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Psychological Factors in Sexual Harassment

Assessment of Emotional Factors in Sexual Harassment - In personal injury cases, there is usually physical trauma, in addition to emotional trauma, but in sexual harassment cases, the most significant harm to the individual is psychological. There are other damages, such as loss of job or promotional opportunities, loss of pay for days not worked, and damage to reputation, but the psychological impact of sexual harassment can be very severe and sometimes permanent.

While psychologists may offer an opinion regarding the connection between a traumatic event and emotional injury in an accident, that is less clear in sexual harassment. The emotional trauma experienced by the victim of sexual harassment is based on perceptions about the behavior of others by the victim. Psychologists are not qualified to determine if sexual harassment took place, because that is a legal question, not a psychological one. However, psychologists can offer an opinion regarding whether a particular action by one individual can reasonably lead to emotional distress in another individual. Most of the time, psychologists are asked to evaluate victims of sexual harassment to assess whether they are exhibiting any psychological distress, and whether that distress appears to be related to specific events on the part of another person. The court must then decide whether those actions were appropriate or legal.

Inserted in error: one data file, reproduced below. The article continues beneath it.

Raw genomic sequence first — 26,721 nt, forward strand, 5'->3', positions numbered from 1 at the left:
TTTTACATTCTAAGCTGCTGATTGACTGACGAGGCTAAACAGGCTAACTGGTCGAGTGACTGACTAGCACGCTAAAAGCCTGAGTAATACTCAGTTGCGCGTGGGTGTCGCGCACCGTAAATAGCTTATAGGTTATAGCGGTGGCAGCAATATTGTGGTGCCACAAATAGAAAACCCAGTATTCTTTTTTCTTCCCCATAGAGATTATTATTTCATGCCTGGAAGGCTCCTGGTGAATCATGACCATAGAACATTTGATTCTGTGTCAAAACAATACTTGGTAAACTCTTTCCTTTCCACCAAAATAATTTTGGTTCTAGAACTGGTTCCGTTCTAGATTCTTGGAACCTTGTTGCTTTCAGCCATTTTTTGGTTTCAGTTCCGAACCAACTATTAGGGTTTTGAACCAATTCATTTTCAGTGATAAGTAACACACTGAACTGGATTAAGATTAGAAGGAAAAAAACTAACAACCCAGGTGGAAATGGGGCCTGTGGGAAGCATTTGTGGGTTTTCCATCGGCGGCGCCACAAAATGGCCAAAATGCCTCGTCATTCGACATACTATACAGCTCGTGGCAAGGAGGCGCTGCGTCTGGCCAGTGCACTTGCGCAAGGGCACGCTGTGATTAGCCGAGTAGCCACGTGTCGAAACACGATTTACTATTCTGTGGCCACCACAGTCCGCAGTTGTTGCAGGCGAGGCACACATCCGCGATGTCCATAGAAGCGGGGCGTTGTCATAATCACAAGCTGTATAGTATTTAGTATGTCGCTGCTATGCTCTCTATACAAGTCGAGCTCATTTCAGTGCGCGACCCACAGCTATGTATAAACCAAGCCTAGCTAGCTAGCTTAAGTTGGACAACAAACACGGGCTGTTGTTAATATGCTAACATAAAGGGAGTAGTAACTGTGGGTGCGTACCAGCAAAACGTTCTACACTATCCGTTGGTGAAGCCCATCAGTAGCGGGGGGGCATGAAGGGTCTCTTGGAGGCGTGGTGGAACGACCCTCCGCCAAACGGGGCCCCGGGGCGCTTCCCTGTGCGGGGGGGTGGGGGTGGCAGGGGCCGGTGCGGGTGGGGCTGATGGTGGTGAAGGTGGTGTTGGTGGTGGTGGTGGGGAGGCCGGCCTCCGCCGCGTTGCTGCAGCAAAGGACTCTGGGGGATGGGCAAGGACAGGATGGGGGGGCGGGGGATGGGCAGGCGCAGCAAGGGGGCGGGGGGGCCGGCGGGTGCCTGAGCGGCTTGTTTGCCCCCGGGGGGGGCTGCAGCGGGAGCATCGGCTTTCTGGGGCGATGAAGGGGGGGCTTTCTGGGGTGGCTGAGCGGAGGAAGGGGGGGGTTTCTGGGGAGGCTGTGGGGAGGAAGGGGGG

Are we splitting hairs? Some individuals misinterpret harmless, reasonable behavior as malicious and specifically directed at themselves. Diagnostically this is called ideas of reference. This would suggest an individual with some type of psychological problem who overreacts to reasonable behavior because of their own perception of the world and the other person. This often occurs in individuals with personality disorders, paranoid disorders, or other psychological problems that might involve delusions or extreme exaggerations of negative events in their lives. Therefore, psychological evaluations in sexual harassment cases also focus on the expectations of the victim, and whether the victim presents with psychological symptoms which result in exaggerated negative conclusions about others.

For example, a person's boss is of a different sex than the person. The worker believes that the boss is sexist and discriminates against the worker's sex. The worker requests to work on a specific project, but is not chosen. The worker assumes the choice was based on sexist behavior, rather than merit or chance. The worker experiences a number of events like this over time, and feels harassed because of it, resulting in depression. Is this sexual harassment? The answer depends on many factors, such as alternative reasons for not selecting the worker, whether the worker was selected positively on other occasions, whether other individuals had credentials which led to choosing them instead, and whether other individuals of the same sex as the worker experienced similar problems and perceptions.

Psychologists are experts in human behavior. In addition to evaluating the presence or absence of psychological disorders, psychologists may also offer opinions regarding whether a person's expectations are reasonable, based on the circumstances. Many psychological problems result when we expect people to treat us in an unrealistically positive way. These cases are not clear cut, because they are not based solely on the identification of a psychological problem. Ultimately, the court will decide whether there is sufficient evidence to conclude that sexual harassment took place.

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